1. Small giveaways

These range from casual giveaways/contests with easy entries to “surprise and delight” experiences.

2. Bigger giveaways/sweepstakes

3. Giveaways and contests directly related to products

4. Advocacy

Banks and credit unions advocate for causes such as “shop local” and #womenintech, and even for their entire industry (#creditunions).

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5. Recycled customer testimonials

Whether it’s retweeting a compliment from a customer or quoting testimonials gathered in other channels, financial institutions utilize consumer feedback in their tweets.

6. Acknowledgement of accomplishments

7. Appreciation

Good customer service is good PR. In these examples, banks and credit unions publicize some of their efforts to help and support customers.

8. Cross-promotion of other social channels

These tweets promote the financial institutions content on other platforms, such as Pinterest (the OECU example), blogs, Instagram, Facebook and YouTube.

9. Updates regarding outages

10. Financial tips from the financial institution

The links in these tweets takes followers to the financial institution’s own websites or other digital assets.

11. Curated financial tips

The links in these tweets take followers to posts and articles published outside the financial institution’s sites and accounts. The content is written by financial experts and influencers. (The TD Bank example is different: It was written by a TD Bank expert but published by HuffPo.)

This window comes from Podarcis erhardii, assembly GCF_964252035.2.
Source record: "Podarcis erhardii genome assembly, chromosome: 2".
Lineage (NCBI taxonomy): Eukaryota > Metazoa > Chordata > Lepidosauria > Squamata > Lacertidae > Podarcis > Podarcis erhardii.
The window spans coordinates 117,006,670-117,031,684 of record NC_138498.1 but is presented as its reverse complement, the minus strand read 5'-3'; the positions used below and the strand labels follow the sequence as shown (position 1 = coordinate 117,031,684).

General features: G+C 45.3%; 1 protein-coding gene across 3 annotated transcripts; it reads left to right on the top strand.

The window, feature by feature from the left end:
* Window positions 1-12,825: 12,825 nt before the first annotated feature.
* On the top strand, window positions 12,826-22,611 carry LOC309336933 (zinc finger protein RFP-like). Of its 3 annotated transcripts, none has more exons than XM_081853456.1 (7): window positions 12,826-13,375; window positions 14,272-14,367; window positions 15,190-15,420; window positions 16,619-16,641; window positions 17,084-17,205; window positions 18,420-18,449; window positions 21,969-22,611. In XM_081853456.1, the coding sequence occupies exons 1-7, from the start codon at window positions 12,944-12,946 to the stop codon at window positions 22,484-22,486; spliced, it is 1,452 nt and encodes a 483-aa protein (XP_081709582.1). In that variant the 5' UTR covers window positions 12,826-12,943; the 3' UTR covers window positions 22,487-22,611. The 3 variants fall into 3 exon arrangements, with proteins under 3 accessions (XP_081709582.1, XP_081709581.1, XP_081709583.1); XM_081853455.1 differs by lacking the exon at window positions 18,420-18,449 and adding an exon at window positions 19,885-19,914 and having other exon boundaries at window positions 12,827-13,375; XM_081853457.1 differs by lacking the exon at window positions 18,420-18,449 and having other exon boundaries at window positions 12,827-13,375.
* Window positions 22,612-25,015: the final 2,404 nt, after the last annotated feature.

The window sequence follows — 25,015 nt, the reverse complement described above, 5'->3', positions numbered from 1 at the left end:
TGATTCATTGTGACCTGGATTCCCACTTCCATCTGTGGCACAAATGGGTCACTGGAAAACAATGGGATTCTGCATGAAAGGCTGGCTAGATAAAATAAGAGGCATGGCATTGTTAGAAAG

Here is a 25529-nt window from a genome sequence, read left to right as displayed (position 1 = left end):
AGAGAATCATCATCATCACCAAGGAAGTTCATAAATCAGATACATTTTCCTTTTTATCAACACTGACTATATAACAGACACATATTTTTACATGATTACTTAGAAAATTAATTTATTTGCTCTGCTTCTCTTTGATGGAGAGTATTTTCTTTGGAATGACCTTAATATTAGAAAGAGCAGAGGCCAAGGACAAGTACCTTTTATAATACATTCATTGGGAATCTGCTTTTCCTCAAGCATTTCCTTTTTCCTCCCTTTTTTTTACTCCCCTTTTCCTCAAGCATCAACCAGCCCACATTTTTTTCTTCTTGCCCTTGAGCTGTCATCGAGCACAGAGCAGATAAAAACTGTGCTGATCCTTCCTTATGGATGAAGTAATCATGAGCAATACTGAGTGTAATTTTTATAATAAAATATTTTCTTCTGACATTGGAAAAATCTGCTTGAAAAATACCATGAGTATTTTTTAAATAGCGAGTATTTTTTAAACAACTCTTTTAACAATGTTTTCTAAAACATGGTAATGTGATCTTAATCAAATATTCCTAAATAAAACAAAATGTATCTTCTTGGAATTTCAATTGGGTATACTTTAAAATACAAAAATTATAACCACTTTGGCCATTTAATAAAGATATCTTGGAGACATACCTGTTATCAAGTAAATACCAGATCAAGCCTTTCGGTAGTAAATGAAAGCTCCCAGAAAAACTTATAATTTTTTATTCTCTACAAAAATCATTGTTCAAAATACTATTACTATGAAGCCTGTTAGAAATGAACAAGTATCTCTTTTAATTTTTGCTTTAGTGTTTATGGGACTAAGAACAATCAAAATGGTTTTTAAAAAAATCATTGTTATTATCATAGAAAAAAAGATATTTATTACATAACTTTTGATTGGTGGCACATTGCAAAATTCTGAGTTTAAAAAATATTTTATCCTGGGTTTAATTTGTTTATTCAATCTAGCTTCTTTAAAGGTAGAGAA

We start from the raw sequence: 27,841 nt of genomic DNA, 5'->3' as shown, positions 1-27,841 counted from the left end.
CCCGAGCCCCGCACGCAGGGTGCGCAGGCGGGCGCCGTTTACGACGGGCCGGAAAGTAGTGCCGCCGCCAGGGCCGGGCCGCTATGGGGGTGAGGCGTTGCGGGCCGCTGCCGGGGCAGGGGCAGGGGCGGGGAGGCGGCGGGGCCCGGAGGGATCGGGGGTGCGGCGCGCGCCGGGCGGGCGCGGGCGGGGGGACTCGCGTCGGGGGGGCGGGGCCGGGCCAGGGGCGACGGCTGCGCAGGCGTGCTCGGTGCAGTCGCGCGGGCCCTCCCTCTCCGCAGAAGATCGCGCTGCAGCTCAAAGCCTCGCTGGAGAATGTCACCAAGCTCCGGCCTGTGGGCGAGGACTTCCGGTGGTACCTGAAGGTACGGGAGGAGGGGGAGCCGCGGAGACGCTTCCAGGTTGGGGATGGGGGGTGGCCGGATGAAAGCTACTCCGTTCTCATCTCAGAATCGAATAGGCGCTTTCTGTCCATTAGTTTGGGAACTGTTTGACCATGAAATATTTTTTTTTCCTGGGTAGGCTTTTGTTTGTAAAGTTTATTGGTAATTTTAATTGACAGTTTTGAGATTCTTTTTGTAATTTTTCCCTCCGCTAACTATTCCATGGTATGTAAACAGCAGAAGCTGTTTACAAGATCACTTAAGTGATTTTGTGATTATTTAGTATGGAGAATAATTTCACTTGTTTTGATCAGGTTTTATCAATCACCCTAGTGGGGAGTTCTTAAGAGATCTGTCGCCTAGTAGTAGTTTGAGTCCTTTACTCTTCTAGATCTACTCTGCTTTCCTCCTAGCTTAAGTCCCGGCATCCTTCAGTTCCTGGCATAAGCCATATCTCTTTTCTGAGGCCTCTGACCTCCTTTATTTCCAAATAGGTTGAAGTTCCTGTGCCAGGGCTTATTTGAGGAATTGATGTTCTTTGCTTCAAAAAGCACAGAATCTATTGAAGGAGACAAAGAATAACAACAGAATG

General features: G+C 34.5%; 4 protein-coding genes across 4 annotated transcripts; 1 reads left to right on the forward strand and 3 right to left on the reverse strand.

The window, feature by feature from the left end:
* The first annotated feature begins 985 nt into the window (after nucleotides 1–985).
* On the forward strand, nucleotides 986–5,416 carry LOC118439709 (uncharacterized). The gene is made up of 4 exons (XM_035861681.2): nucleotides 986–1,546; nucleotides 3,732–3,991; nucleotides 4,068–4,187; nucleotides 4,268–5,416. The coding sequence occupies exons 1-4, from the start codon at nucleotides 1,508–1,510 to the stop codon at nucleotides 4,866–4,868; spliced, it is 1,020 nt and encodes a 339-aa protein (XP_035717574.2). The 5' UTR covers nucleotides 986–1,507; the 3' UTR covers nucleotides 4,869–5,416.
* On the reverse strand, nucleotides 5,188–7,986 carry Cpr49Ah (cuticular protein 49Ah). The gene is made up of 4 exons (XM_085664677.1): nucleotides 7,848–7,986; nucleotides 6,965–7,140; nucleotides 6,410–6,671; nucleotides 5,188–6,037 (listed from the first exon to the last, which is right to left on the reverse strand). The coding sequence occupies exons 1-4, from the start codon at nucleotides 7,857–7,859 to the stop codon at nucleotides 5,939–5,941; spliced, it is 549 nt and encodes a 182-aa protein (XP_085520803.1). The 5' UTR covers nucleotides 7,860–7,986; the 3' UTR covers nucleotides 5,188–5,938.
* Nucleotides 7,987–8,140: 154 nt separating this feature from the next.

12. Branch happenings

13. Crisis communication

It can be important to address tragic events, like a TD Bank robbery that ended with the suspect shot and killed by police and the earthquakes that affected homes and businesses in Napa.

14. Job openings

15. Community visibility

16. Events and seminars

17. Good deeds

18. Pitches for products & services

19. Offers just for customers or members

20. Participation in existing conversations

By monitoring keywords and mentions, some financial institutions find opportunities to connect and converse.


21. Conversation starters

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22. Quotes and jokes

We’re generally not a big fan of tweeting quotes and making jokes, but when they can concentrate on financial services (even related subjects, like success) and when the tone of the account/profile allows, they can be used sparingly.


Despite the fact that financial institutions are still fighting to come back from loss of consumer confidence, people want to feel good about where they do business. Therefore, when customers and prospects have taken time to follow a bank or credit union on Twitter, the brand (and its content) should at least be likeable. But it goes beyond likeability. And it goes even deeper than the obvious enthusiasm the banks and credit unions cited here exhibit.

It’s really about humanizing the financial institution. All of the highlighted categories of content, in one way or another, speak to some aspect of humanizing the brand: they make the brand relevant, engaging, surprising (in a very good way), personable, entertaining, helpful, informative, etc. The bottom line is that a great Twitter strategy helps customers connect with their banks and credit unions.

When executive properly, social media posts add dimension and depth to the consumer relationship. In a marketplace where there’s so much competition and where loyalty is so highly coveted, the importance of that relationship is crystal clear.